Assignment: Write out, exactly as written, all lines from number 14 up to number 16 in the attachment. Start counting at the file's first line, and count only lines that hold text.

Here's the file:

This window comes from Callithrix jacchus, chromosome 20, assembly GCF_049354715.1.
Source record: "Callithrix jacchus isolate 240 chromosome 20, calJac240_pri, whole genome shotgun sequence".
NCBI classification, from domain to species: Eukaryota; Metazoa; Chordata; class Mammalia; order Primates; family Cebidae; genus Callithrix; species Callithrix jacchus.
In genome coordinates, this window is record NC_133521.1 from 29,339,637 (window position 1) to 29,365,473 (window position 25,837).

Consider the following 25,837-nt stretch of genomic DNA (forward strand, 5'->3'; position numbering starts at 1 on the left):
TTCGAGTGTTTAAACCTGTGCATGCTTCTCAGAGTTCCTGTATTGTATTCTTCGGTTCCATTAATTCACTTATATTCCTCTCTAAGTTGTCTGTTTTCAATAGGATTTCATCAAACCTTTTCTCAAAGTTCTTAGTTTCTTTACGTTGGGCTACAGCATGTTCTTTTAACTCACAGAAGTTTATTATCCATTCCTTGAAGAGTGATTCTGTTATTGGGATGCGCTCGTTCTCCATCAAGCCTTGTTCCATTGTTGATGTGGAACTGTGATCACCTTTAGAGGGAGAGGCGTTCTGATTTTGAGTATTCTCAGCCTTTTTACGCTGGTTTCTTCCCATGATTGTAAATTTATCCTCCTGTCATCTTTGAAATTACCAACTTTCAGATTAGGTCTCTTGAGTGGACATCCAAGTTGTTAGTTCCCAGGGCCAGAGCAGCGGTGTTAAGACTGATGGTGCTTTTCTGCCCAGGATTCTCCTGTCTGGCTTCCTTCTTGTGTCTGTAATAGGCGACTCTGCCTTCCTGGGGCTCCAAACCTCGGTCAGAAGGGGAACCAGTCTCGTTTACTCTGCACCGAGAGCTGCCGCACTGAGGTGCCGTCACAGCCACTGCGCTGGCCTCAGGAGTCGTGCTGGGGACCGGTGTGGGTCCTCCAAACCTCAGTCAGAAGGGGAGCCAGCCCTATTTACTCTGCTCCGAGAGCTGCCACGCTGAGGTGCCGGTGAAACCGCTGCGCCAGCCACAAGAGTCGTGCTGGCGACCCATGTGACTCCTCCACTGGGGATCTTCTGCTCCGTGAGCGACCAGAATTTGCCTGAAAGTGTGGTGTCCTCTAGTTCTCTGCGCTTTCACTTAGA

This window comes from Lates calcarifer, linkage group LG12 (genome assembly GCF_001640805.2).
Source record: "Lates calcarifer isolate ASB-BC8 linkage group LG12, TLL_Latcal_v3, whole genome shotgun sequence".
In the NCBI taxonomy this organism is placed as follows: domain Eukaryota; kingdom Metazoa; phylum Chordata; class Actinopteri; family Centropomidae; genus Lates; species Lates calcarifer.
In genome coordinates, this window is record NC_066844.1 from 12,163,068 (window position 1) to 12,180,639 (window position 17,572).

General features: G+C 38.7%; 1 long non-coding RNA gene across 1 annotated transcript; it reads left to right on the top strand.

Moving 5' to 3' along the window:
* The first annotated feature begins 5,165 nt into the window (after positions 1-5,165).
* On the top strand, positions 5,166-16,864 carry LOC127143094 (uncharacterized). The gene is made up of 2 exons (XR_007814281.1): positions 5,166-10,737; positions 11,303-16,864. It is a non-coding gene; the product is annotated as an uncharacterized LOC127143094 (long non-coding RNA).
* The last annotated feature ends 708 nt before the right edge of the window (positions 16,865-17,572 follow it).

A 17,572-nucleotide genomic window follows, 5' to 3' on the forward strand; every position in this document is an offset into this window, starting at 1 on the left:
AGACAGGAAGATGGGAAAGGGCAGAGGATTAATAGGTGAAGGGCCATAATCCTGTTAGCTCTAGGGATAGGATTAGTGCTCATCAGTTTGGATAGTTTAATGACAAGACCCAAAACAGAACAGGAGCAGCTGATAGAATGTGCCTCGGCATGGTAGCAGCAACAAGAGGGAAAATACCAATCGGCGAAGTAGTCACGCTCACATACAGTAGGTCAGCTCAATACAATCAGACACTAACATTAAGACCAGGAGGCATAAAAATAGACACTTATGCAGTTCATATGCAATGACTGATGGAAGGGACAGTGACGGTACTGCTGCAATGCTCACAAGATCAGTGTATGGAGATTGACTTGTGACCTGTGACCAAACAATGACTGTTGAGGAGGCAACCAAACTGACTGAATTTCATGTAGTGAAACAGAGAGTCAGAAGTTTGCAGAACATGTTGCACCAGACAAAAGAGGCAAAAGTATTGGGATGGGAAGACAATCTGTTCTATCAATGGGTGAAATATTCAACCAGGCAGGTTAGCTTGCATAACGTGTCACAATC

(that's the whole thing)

* On the top strand, positions 5,166-16,864 carry LOC127143094 (uncharacterized). The gene is made up of 2 exons (XR_007814281.1): positions 5,166-10,737; positions 11,303-16,864. It is a non-coding gene; the product is annotated as an uncharacterized LOC127143094 (long non-coding RNA).
* The last annotated feature ends 708 nt before the right edge of the window (positions 16,865-17,572 follow it).

A 17,572-nucleotide genomic window follows, 5' to 3' on the forward strand; every position in this document is an offset into this window, starting at 1 on the left: